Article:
Alright, next question. What water containers are MOVEABLE and will be able to store the water collected from these tarps ? Is a five gallon bucket (maybe daisy chained to several containers) the way to gain this water ? Or is there a better solution ? What I have pictured in my mind is a pair of 6″ PVC pipes (closed end – plug receptor opposite end) secured to a wheelbarrow frame. Pour the water from the buckets into the pipes and when ready, wheel over to your permanent barrel or other container of choice. Two four foot lengths of pipe would contain an amount of water that is transportable. 20 gallons is 165 pounds, more or less. Wouldn’t want it to get too heavy.

1. Chuck Findlay says:

Pop bottles are the way to have transportable water in a weight-manageable way.

You don’t travel with large containers of water. It’s just too heavy to do so.

Get a good water filter so you can gather it along the way if you feel bugging out is the way to go.

Here in Northern Ohio you don’t need to carry more then a gal of water in your auto or a quart on you as it’s all over the place.

If you feel the need to have lots of water on hand in a potential bug-out get a good size container that will fit in your auto. Let the cars engine do the work.

Or get a motor-home and keep its tank(s) topped off. My motor home has 2 100-gal water tanks in it. That’s a lot of water if you use it sparingly and replenish along the way it will last a good while. But then where do you expect to go? And ask yourself about ways to gather water along the way.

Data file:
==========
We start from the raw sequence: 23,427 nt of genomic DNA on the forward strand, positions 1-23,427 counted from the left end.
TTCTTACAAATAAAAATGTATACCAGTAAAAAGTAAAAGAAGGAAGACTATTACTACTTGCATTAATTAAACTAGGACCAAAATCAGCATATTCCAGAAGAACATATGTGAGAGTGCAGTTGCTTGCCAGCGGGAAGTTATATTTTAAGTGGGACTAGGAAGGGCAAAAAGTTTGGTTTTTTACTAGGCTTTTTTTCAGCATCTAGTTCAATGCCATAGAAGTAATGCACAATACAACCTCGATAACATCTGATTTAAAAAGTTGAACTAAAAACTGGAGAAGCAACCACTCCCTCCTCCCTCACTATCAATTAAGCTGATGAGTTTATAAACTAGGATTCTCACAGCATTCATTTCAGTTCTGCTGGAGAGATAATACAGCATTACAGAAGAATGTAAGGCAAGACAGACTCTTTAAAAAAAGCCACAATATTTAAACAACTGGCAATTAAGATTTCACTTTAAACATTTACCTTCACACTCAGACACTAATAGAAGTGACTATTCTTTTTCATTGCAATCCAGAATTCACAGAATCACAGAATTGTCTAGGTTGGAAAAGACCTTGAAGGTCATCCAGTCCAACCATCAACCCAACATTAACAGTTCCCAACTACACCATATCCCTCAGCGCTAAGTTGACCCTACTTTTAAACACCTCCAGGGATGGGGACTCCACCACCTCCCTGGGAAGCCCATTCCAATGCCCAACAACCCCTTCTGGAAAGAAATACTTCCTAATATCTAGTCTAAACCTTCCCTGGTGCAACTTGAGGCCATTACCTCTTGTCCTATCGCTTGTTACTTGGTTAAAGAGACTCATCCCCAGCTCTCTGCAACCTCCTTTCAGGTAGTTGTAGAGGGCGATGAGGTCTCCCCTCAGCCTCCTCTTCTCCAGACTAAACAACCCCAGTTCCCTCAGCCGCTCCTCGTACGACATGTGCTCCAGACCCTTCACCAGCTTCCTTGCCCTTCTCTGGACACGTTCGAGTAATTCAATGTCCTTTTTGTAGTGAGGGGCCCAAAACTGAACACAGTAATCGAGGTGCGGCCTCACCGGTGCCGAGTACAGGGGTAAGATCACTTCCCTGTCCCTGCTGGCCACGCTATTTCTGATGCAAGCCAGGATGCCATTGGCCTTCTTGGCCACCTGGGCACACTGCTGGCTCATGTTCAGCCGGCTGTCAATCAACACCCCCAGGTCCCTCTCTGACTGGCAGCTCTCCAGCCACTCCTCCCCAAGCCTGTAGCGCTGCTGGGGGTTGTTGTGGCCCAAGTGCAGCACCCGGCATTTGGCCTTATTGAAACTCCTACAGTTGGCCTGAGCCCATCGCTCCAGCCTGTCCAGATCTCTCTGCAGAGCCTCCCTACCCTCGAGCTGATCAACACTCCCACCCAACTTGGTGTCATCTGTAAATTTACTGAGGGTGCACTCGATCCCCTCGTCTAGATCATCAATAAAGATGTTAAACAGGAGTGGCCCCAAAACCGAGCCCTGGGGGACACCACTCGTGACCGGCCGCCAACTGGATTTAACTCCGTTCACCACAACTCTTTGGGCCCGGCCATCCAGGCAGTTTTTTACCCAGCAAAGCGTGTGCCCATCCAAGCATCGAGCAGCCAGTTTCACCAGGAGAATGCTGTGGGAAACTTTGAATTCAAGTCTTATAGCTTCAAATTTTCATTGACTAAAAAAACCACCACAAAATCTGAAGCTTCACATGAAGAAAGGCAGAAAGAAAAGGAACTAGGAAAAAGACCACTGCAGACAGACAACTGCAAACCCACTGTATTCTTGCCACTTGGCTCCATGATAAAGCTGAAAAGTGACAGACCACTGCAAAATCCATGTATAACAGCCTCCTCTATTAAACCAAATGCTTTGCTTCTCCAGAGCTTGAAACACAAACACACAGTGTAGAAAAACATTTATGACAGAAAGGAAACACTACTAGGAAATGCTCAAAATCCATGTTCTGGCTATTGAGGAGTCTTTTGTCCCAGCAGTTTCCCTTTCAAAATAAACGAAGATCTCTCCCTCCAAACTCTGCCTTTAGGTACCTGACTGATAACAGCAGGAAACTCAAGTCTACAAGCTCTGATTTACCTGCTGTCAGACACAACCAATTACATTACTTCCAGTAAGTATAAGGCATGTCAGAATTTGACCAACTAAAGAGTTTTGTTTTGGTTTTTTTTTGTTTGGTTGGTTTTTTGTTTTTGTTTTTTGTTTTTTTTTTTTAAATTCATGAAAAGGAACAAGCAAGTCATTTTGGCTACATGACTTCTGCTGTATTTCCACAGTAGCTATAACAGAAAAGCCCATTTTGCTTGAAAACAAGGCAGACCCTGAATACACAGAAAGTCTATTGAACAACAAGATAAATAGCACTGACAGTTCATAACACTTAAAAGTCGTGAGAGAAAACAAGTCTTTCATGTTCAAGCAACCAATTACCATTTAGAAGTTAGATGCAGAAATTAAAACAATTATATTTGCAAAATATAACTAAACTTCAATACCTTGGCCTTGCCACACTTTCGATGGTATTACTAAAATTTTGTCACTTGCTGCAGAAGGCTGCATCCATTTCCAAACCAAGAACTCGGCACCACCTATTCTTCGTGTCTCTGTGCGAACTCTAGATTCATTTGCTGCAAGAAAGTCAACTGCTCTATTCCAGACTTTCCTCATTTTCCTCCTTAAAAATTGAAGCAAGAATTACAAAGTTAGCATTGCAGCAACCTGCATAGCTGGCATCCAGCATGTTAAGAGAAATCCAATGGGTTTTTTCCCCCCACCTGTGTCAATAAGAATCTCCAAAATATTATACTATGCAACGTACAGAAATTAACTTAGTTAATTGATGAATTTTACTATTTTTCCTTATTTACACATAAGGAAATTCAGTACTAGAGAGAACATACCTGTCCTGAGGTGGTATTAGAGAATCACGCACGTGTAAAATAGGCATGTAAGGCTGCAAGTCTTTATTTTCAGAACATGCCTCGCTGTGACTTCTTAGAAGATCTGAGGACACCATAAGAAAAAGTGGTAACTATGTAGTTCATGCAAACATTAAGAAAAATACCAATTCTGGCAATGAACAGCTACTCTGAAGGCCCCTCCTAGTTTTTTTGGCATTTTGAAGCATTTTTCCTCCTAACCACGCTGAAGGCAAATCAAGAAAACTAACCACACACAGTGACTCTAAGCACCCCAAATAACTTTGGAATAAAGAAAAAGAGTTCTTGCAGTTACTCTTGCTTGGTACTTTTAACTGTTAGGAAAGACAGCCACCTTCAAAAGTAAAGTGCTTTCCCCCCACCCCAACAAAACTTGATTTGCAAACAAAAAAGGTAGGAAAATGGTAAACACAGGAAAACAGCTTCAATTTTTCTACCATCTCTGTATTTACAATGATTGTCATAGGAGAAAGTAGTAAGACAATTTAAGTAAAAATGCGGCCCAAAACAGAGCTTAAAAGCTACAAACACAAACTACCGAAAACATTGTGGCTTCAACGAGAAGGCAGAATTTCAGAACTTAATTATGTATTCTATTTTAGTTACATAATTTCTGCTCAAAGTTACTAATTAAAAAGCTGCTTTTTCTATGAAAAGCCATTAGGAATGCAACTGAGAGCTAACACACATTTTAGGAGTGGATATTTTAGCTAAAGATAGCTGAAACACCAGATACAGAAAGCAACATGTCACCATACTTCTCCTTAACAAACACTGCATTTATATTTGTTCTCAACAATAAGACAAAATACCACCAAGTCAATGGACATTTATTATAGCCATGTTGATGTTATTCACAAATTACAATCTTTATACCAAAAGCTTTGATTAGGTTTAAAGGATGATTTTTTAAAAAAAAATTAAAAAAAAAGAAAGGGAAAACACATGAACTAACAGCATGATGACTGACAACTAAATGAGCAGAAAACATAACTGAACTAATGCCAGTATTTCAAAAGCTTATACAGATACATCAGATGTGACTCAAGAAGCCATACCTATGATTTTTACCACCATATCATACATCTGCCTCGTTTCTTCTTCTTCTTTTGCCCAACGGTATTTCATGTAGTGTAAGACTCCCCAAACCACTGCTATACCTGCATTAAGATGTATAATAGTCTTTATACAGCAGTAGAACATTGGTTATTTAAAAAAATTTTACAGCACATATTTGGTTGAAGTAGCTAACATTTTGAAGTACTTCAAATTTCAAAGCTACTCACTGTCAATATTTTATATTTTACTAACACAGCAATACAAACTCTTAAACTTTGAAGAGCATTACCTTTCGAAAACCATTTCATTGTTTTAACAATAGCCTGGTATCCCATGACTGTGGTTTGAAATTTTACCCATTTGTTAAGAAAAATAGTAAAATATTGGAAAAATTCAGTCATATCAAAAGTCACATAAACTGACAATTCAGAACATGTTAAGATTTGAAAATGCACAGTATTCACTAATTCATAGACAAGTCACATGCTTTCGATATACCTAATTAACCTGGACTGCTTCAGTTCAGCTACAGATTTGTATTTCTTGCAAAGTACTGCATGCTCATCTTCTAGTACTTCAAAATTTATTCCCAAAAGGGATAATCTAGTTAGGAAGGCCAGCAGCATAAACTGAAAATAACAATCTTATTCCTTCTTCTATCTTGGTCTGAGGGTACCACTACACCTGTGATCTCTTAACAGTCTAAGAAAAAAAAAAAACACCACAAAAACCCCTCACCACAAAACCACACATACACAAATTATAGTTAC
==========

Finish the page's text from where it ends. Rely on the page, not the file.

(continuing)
2. Peter Prepper says:

I have had good luck with the F-Style 5-gallon jugs sold by Uline, which tend to be cheaper than the jugs sold in stores for camping. You can tow two or three in a garden cart, but in a pinch you could use a kids wagon.

15. NH Michael says:

Nice set up!! Looks like you painted those totes to reduce algae build up? Or to protect the plastic of the totes from UV?

What sort of water pump system? I expect PV panels and 12 volt pump?

16. Rwt says:

Total capacity is 500 gallons. 64 sq ft of roof should net me 40 gals per 1 inch of rain. I finished it this weekend. Plumbed it in and added cattle panels on the sides to keep the heifers from breaking my plumbing. Total cost for totes,plumbing, paint, new wood and I already the tin was \$300. I am using a 9v auto timer that attaches to your garden hose to water when I am not there. I am still working the total # of seconds out so the flow will equal 1 gal per tree. So far it looks like 1 minute since this is a gravity fed system. Difficult to do since the first closest tree seems to be getting the most water. No pump only the 9v to replace every few months. Once full it will support 10 fruit trees on an automatic schedule of every 3 days with 1 gal of water for each tree. My calculations have it lasting at least 3 months without rain before I have to add water or pray for rain. We normally have sporadic rain of less than 3” during our summers in Texas. This is an experiment and my first year with it. I’ll keep this updated on how it goes.

I do not have running water on my place and use a similar system off my barns. Supplies all my drinking water and salads water for the cattle. I have pumps on those since I have power in that part of the pasture.

1. bb_in_GA says:

A real simple solution that would waste some water, but I think would work is to get a soaker hose that you wrap around the drip line of the trees and go from tree to tree. If you have something like a small orchard, you could step it up in complexity and cut shorter lengths of soaker hose with male and female HT ends with solid hose pieces from tree to tree for distribution with no/less water waste. I think that might even out the water distribution and you could leave it in place seasonally (unless you’re concerned the cattle would mess with it.)